Some of you may be wondering how I am teaching myself Brazilian Portuguese. I don’t have a teacher and I am not taking classes. But I am still learning. Want to know my secret? Read on…
Chatting with Natives
After mastering the basics (and I mean the bare minimum basics!) from a small Brazilian Portuguese grammar book, I became anxious to start practicing my newly acquired language with native speakers. I heard about this language-learning website called live mocha. This website has since changed my entire learning experience.
On livemocha, you can do free lessons and submit audio recordings to be reviewed by native speakers. My favorite part about the website though, is the fact that you can instant message or speak with native speakers at any time. Since I am a visual learner first and foremost, I use this feature mostly for instant-messaging. But I have used the audio feature several times as well, and that has proved immensely helpful, as I can practice my speaking and oral comprehension.
All the people I have chatted with on the site have been nothing but encouraging, telling me how well I speak and congratulating me on my Portuguese (which is really not good at all – it shows how nice Brazilians can be!). Most of them are extremely helpful as well, and correct all my mistakes. Most also are surprised as to why I am learning Portuguese, as they claim that there are not many “gringos” (or foreigners of Brazil) out there who want to learn their language. One guy even told me that, before me, he had never spoken (or written) in Portuguese with a non-native speaker!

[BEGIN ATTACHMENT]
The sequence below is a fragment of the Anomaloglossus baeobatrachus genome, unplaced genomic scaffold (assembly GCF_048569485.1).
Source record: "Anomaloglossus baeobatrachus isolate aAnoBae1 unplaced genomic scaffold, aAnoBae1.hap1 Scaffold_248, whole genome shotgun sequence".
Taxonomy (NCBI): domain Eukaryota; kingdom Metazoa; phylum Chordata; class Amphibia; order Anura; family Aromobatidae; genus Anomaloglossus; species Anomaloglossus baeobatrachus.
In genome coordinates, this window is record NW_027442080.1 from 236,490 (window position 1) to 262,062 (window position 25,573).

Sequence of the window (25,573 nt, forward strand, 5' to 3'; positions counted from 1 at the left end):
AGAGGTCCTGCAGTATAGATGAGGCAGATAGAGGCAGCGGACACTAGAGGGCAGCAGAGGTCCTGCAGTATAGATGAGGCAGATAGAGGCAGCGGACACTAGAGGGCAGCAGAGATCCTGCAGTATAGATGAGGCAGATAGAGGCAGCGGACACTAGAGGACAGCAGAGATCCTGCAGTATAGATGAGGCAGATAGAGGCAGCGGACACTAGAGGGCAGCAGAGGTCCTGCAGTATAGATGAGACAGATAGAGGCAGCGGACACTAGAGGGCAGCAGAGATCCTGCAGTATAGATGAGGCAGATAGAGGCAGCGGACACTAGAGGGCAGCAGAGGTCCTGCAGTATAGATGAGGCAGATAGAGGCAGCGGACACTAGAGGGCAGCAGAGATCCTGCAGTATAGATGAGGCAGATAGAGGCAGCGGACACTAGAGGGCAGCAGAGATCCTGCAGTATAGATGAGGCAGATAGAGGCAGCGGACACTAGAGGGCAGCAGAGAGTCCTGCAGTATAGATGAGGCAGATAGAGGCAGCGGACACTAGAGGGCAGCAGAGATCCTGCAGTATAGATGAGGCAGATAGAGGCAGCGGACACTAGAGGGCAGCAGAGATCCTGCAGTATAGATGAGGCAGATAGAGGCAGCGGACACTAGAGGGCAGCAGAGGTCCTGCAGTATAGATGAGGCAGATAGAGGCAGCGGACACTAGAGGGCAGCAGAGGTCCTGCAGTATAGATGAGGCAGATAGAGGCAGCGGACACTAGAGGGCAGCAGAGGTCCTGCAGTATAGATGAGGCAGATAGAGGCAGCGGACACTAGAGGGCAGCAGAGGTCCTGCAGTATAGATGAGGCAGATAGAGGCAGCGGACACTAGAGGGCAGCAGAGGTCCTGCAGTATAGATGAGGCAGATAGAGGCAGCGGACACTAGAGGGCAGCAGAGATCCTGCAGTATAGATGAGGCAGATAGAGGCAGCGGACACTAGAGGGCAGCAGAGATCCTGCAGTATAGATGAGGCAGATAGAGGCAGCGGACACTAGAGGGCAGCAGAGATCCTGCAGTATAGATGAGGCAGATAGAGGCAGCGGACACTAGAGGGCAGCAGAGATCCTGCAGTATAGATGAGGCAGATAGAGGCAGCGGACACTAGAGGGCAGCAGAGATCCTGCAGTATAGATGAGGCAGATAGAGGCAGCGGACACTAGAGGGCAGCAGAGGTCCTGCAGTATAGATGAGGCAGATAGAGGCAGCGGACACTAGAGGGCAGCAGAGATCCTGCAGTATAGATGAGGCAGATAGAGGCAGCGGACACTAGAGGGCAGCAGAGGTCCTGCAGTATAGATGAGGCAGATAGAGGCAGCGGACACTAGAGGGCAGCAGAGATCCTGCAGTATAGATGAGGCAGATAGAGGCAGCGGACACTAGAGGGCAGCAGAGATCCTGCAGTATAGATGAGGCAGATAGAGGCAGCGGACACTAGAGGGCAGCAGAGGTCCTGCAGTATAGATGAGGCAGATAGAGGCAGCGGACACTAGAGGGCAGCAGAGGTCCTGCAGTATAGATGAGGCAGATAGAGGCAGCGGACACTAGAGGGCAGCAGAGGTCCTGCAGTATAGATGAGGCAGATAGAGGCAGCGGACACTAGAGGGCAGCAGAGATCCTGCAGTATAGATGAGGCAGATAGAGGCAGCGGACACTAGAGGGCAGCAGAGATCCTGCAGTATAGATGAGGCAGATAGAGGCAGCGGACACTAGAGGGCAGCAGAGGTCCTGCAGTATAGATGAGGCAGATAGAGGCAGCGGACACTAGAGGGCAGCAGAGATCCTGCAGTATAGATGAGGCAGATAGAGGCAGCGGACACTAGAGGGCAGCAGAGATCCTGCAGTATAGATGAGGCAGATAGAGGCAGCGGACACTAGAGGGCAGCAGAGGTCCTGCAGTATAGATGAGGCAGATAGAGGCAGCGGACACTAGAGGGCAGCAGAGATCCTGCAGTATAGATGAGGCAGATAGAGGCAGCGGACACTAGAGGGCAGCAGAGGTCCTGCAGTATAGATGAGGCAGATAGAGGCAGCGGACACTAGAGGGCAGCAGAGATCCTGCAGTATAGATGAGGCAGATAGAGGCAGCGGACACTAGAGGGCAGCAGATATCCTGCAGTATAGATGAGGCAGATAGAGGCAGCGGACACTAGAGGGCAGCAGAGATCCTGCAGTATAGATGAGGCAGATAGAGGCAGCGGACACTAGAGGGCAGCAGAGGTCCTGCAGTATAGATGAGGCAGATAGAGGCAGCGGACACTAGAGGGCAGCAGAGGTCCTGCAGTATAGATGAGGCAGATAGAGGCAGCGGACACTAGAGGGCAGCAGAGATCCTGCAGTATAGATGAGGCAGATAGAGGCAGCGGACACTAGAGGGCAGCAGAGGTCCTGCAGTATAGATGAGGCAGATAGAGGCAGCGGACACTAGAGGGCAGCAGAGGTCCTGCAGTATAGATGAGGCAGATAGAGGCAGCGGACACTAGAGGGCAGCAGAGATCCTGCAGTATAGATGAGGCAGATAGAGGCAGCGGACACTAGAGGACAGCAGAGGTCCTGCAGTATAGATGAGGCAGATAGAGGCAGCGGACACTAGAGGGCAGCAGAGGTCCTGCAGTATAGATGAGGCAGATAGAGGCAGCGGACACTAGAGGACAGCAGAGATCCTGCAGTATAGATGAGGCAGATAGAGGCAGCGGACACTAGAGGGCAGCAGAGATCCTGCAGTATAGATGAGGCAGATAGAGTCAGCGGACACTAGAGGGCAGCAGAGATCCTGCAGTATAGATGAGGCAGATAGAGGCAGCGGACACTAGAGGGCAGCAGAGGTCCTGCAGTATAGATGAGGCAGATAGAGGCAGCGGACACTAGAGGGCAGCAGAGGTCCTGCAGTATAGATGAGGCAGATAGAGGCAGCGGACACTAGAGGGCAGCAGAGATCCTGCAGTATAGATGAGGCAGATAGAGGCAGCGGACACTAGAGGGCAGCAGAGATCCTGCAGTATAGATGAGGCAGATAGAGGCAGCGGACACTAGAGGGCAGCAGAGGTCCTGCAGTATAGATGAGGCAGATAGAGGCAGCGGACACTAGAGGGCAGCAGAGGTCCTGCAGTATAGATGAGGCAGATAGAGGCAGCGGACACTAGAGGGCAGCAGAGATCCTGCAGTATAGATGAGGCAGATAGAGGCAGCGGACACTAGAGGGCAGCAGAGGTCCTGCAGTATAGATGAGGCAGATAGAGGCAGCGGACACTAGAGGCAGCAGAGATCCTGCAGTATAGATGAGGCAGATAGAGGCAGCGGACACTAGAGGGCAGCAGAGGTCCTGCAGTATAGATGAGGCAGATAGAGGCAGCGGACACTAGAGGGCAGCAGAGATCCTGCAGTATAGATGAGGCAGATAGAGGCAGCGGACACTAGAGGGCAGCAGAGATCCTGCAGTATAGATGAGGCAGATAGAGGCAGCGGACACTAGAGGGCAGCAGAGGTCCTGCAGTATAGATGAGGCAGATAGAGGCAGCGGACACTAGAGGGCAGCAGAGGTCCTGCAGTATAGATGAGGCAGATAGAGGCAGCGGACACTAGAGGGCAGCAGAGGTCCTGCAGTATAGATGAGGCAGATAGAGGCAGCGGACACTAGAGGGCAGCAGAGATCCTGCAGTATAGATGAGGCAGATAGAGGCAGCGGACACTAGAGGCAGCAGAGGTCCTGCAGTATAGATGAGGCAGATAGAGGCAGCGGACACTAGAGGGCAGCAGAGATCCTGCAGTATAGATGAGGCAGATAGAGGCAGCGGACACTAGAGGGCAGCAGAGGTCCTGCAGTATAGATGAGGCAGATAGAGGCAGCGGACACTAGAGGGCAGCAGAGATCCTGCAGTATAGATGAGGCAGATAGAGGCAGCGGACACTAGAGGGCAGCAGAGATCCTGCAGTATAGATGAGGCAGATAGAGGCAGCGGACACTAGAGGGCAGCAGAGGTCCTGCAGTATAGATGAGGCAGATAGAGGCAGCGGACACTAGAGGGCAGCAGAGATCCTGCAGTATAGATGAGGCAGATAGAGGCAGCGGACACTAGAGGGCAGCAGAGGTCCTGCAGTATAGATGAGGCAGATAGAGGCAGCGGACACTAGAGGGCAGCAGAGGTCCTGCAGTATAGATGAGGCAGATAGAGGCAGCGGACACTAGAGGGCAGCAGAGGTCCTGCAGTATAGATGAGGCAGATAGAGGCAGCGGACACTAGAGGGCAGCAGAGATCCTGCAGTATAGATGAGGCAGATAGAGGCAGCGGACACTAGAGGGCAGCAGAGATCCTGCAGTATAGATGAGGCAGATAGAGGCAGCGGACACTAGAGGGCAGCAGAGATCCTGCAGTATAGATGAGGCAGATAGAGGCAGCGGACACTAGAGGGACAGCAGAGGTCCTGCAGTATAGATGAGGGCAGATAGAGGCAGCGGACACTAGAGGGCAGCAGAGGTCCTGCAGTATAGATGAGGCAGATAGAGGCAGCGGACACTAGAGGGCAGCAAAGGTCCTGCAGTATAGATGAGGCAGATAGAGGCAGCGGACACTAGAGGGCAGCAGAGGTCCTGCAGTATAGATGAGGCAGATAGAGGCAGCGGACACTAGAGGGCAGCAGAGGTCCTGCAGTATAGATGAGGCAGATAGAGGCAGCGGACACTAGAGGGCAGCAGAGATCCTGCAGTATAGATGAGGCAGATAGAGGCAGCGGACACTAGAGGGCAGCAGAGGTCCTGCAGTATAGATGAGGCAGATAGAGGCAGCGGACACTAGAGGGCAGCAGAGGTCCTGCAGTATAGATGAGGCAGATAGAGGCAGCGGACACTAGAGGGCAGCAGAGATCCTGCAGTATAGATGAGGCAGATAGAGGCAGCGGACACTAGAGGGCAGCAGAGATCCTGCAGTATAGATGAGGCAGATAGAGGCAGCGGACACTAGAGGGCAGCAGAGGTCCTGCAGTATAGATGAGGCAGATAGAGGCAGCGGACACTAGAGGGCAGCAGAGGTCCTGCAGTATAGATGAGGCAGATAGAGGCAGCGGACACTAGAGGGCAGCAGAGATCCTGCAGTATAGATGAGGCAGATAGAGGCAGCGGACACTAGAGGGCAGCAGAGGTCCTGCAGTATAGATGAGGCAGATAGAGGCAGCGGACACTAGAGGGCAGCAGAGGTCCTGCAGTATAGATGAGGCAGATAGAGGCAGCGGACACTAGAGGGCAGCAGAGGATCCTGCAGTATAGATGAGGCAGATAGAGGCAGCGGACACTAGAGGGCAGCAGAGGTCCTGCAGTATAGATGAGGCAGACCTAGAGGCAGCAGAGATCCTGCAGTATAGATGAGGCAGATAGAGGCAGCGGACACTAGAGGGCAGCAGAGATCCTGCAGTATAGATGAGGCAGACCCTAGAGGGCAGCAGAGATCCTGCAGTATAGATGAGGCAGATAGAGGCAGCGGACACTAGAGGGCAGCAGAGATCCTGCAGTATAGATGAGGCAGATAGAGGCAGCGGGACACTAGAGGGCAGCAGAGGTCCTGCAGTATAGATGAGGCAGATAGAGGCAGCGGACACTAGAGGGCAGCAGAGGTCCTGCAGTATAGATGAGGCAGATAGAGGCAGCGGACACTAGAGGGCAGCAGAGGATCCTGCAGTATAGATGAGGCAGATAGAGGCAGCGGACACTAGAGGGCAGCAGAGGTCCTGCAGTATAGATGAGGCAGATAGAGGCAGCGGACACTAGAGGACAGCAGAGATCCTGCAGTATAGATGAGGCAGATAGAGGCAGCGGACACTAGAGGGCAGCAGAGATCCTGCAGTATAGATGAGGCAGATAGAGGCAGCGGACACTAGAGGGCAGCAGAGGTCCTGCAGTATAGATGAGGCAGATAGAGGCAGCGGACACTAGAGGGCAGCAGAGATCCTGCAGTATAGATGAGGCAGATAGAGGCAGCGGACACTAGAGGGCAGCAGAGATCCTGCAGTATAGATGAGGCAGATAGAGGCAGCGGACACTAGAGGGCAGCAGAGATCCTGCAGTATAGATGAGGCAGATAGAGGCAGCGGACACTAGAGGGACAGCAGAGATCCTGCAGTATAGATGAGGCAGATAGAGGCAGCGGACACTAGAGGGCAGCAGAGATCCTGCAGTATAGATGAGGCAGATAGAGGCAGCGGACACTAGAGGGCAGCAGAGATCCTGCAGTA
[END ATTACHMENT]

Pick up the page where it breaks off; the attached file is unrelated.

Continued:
Livemocha has definitely been the most useful tool at my disposal and thanks to the many helpful “teachers” I’ve had, I feel like I have already come a long way from when I started three to four months ago. But despite the many benefits, like any website, you just have to be wary of some of the people on there, as there are some who are just looking for dating or even sex (ew). But normally it’s easy to weed those ones out!
Grammer and Vocab
For learning grammar and vocabulary, I have downloaded several Brazilian Portuguese books onto my kindle. I take notes on what I learn and record them in two notebooks that I have (one small one for travel and one large one) and post-it notes, that I stick on the wall of my apartment. Don’t believe me? See the image below for proof.
I also have downloaded Brazilian podcasts onto my iPod, which I try to listen to on a regular basis. This is very helpful as well, since each podcast is between about twelve and eighteen minutes long, and includes a dialogue based on some subject. My iPod touch provides both a written and an audio form of the dialogue; that way, I can listen to the dialogue and read it at the same time. Since oral comprehension is the hardest part for me, this is extremely helpful.
Other Blogs and Websites
As I mentioned earlier, I also have been following a Brazilian Portuguese blog. This has been very useful for teaching some basic things but also some of the things that my books don’t (such as slang and different expressions). Although one thing I have learned about slang: it depends on the region! Cariocas (people from Rio) use different slang than Paulistas (people from Sao Paulo) who use different slang than gaúchos (people from Rio Grande do Sul), and so on. I’ll get more into that another time.
Finally, last night I discovered something else: a website that teaches a different word or expression each day. I find that when learning a new language, it’s best to learn just a little bit at a time-you don’t want to force-feed your brain with information!
Well, those are all of my learning/self-teach methods…for now at least. So now you know my segredos (secrets). Shh, don’t tell!